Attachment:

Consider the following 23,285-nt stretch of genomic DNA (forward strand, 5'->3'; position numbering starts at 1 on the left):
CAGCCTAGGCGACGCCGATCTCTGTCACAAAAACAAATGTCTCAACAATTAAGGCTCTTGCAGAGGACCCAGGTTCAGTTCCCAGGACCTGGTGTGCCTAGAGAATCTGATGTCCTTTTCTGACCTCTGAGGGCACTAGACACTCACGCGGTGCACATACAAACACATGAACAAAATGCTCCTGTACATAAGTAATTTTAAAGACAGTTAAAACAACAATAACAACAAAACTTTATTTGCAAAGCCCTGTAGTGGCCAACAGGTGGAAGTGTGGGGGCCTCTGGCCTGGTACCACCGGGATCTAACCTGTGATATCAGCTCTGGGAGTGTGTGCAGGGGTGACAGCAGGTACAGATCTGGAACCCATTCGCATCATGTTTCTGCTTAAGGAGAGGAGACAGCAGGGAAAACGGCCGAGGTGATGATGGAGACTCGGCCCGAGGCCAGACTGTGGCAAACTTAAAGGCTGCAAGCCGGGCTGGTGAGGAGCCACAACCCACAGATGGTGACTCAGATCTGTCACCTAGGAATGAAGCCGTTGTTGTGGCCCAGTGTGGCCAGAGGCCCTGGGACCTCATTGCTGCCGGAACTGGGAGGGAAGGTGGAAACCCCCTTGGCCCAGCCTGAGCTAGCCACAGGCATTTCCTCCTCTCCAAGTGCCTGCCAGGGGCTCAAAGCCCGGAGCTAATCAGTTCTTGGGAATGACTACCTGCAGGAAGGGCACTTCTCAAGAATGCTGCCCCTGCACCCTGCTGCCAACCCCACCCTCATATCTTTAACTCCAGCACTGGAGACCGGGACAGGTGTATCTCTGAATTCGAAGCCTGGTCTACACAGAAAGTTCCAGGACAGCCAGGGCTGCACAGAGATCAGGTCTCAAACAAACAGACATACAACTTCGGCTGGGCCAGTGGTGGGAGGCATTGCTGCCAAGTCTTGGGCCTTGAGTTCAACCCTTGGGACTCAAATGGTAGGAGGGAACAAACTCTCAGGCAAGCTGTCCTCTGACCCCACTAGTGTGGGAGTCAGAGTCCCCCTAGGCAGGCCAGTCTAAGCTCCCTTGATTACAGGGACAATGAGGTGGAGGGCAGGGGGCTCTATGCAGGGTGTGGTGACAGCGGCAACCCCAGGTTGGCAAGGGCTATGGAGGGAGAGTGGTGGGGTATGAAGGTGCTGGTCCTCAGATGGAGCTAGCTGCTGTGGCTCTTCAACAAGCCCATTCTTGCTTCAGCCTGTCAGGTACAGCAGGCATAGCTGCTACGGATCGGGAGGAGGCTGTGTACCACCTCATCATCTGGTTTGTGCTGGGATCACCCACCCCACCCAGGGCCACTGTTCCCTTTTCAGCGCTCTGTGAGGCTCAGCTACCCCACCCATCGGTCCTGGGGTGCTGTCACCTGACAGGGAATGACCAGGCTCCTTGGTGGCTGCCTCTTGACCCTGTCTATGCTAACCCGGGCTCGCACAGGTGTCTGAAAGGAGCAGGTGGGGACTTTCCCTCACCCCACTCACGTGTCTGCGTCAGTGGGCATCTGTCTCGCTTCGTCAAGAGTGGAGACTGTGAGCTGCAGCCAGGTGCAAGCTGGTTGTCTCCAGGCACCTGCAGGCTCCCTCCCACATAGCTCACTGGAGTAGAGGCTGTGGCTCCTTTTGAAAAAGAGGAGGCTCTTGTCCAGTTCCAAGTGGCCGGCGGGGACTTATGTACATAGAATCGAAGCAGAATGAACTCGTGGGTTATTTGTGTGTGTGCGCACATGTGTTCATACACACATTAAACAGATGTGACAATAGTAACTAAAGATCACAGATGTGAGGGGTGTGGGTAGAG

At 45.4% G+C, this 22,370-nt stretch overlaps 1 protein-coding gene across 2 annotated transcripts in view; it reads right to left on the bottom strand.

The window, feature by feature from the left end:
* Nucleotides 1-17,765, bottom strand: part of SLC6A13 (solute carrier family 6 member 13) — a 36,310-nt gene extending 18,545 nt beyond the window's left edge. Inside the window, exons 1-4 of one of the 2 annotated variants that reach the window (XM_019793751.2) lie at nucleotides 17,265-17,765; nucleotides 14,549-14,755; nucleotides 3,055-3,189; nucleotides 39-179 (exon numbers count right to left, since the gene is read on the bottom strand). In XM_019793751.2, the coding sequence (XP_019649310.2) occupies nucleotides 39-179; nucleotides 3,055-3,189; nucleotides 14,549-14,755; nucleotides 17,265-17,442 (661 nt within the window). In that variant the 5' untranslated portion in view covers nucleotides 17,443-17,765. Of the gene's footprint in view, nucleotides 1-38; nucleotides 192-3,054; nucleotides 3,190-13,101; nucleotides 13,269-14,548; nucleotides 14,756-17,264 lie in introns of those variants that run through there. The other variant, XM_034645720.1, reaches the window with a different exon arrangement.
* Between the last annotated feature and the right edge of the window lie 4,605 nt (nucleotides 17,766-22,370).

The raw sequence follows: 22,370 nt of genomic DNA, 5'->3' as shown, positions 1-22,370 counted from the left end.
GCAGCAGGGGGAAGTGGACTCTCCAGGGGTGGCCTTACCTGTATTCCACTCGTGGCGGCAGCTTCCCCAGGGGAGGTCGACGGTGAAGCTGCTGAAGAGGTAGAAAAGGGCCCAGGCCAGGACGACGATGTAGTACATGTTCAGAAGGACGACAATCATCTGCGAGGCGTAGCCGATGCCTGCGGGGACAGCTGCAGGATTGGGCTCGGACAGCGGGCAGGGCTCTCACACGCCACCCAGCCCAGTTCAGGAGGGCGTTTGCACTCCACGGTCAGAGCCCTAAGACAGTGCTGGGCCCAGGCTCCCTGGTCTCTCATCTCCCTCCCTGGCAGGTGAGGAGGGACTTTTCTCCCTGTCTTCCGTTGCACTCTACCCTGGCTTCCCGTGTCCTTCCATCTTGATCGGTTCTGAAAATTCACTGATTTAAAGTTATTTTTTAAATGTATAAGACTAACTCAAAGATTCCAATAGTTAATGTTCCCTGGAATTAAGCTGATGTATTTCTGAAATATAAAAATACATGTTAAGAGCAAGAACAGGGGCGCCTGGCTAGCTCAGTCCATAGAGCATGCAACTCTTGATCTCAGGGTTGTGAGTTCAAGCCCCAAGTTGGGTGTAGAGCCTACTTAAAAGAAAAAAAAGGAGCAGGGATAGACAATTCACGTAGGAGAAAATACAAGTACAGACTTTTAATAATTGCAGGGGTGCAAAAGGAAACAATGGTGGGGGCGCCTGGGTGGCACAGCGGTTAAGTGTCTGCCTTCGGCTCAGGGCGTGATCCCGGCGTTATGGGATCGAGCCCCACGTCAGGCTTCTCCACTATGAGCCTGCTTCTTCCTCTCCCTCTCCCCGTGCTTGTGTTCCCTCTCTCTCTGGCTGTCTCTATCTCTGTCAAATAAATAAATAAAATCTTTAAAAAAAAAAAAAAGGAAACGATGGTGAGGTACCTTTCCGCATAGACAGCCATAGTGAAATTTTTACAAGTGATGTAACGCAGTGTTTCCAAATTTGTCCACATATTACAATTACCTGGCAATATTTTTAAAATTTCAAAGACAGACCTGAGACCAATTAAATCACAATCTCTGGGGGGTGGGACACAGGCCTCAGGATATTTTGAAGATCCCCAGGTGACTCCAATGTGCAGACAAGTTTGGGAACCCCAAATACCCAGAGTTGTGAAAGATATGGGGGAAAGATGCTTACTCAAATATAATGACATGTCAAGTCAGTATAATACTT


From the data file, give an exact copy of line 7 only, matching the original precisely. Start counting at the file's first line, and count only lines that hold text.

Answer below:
The raw sequence follows: 22,370 nt of genomic DNA, 5'->3' as shown, positions 1-22,370 counted from the left end.